In Philippi, the image of the heroic leader would certainly have been men like King Philip of Macedon , their city’s namesake, or Philip’s more famous son, Alexander the Great who quickly became master of Greece and then at the age of 20 set out to conquer the known world…and succeeded. What a very different kind of leader was Jesus than Alexander, who came not as a conqueror but a carpenter; who reminded his disciples that “Whoever wishes to be great among you must become your servant … just as the Son of Man came not to be served but to serve and to give his life as a ransom for many” (Matt. 20: 24ff.). This one around whom the universe really does revolve humbled himself even to the point of death on a cross. He went down to the lowest, most shameful, seemingly God-forsaken place, to raise us up with him.
I’ve been told that nearly all of his professional life Albert Einstein kept the portraits of two scientists on his wall—Newton and Maxwell. But toward the end of his life he replaced those with portraits of Gandhi and Schweitzer. He said this: "It is time to replace the image of success with the image of service." Paul says that it was the Father's Servant Son that “He highly exalted…that at the name of Jesus every knee shall bow and every tongue confess that “Jesus Christ is Lord to the glory of God the Father!” The glory that the Father and the Son share with the Holy Spirit is the glory of humility and self-giving love…and it is to be the mark of Jesus' followers, the fellowship of the Servant.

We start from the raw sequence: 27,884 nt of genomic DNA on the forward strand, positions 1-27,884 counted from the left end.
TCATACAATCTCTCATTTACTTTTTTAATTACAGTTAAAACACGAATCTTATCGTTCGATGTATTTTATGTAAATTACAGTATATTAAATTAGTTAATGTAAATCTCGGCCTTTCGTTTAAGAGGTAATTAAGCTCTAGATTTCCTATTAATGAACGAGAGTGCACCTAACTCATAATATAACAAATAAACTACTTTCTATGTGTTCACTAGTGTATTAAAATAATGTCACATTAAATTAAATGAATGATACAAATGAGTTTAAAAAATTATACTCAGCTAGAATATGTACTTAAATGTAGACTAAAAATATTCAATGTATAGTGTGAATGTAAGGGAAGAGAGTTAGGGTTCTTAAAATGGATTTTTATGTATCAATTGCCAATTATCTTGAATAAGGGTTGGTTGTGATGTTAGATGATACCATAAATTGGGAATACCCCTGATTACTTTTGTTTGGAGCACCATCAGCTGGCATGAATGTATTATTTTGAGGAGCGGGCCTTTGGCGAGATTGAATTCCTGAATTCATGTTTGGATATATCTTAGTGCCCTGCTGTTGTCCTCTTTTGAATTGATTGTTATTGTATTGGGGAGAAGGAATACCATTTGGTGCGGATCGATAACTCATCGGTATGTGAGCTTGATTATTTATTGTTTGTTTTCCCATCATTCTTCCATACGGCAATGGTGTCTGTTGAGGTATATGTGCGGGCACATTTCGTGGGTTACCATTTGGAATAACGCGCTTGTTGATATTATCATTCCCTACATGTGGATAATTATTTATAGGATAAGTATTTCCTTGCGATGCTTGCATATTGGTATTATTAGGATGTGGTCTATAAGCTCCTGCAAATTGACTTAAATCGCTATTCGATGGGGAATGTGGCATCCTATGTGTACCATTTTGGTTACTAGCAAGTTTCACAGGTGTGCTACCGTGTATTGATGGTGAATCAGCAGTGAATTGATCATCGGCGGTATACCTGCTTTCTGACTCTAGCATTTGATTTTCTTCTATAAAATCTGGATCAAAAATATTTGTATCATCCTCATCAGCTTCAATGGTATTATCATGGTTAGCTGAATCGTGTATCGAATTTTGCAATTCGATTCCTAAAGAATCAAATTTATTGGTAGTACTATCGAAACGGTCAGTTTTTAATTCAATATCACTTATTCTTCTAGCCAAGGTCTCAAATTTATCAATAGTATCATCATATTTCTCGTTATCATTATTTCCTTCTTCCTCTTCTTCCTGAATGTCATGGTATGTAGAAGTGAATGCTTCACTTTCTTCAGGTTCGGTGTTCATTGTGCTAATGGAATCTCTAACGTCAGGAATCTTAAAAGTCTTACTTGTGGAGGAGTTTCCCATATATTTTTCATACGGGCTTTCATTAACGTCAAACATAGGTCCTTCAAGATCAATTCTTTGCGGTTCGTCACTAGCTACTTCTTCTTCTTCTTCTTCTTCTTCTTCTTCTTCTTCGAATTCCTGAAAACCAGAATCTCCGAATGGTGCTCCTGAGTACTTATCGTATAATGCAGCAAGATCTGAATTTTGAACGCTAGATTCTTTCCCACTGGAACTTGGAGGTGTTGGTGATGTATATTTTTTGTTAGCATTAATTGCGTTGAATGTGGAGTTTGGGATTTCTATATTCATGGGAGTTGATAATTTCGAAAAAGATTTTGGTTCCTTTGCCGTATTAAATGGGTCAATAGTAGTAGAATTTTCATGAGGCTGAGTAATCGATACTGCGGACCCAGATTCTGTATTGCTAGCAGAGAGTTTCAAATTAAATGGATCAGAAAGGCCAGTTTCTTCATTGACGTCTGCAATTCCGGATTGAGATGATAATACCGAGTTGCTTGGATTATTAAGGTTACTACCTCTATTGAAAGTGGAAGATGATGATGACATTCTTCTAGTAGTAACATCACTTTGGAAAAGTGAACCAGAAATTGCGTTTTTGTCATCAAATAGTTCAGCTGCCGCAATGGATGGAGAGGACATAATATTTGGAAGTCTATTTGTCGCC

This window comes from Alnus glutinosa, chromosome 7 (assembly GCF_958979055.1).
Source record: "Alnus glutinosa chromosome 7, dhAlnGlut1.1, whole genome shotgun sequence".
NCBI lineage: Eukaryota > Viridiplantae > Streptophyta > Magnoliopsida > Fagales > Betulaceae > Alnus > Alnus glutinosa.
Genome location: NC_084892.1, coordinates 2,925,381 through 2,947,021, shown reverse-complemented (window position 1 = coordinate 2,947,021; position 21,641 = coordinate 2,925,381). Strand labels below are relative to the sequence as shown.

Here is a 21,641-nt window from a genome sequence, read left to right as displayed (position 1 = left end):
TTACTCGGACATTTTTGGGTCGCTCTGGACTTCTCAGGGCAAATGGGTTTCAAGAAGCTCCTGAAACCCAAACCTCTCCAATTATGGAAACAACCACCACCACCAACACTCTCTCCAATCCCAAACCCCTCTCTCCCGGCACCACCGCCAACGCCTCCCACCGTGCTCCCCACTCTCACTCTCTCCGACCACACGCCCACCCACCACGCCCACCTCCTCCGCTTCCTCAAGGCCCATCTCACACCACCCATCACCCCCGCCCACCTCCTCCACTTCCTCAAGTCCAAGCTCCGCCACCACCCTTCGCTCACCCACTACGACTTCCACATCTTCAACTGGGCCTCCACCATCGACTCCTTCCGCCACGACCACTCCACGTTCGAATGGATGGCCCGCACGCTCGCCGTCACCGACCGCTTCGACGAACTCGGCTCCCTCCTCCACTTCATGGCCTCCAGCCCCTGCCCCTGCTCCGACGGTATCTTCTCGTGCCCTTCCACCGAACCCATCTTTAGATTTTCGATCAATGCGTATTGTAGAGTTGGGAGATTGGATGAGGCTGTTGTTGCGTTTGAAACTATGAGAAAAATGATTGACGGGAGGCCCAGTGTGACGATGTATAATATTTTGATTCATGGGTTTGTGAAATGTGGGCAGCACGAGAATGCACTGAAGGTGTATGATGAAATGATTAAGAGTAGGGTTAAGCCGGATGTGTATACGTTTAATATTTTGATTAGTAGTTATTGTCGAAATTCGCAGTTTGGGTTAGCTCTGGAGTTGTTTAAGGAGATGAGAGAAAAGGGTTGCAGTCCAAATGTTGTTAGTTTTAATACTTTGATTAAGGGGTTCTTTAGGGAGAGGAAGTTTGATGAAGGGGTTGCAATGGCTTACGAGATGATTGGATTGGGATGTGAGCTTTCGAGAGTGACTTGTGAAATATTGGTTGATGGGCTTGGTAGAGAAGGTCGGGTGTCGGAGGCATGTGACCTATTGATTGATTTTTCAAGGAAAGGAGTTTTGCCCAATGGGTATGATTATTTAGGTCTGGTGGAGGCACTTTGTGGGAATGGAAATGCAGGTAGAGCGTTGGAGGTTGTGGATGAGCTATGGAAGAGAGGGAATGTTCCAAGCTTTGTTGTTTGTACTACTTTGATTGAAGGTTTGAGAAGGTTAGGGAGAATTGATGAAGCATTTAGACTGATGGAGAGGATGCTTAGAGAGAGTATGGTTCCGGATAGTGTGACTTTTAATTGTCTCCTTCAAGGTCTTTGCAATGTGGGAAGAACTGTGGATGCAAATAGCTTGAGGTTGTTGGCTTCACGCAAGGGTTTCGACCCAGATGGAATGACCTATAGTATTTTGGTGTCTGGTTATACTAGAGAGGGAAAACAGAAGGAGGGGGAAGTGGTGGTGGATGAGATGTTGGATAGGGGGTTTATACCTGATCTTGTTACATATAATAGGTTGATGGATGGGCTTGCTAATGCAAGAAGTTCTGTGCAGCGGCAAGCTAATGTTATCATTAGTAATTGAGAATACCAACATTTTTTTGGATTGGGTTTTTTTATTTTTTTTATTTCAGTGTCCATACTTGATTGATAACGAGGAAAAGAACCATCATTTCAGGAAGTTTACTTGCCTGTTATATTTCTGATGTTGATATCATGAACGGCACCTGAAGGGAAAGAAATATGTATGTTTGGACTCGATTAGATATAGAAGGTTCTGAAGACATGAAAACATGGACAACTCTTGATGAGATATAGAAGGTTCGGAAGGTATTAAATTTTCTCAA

One last thought: Jesus said that if we care for the very least of his brothers and sisters, it is like we are caring for him, and if we disregard the very least of his brothers and sisters, it is like we have disregarded him. The next time you share in the Sacrament of the Lord’s Supper…consider the words of C. S. Lewis: “Next to the blessed Sacrament itself, your neighbor is the holiest object presented to your senses” (C. S. Lewis, The Weight of Glory). What Lewis meant is that we honor our Savior’s sacrifice and his Supper…when we love one another. We honor the One who came not to be served but to serve, when we humbly serve one another. We honor Jesus when we begin to handle one another with the same loving care and the same respect that we handle this cup and hold this bread.
Gracious Lord Jesus, thank you for the gift of Christian community. Thank you for enfolding us in this miracle of encouragement, love and compassion that was purchased with your blood, and set aflame with your Spirit. Forgive us for taking this gift for granted and the blessing that it is. Forgive us for the times we’ve contributed to its division through our own actions or inactions, or thought only of our own interests instead of the interests of others. Help us to turn from selfishness and pride. Let your example be evident in every aspect of our life together: the way of self-emptying humility; the path of the lowly servant; the way of self-giving love – for you died on a cross for our sin! Together we confess you to be the very life and breath of this church, our true hope and joy! Amen.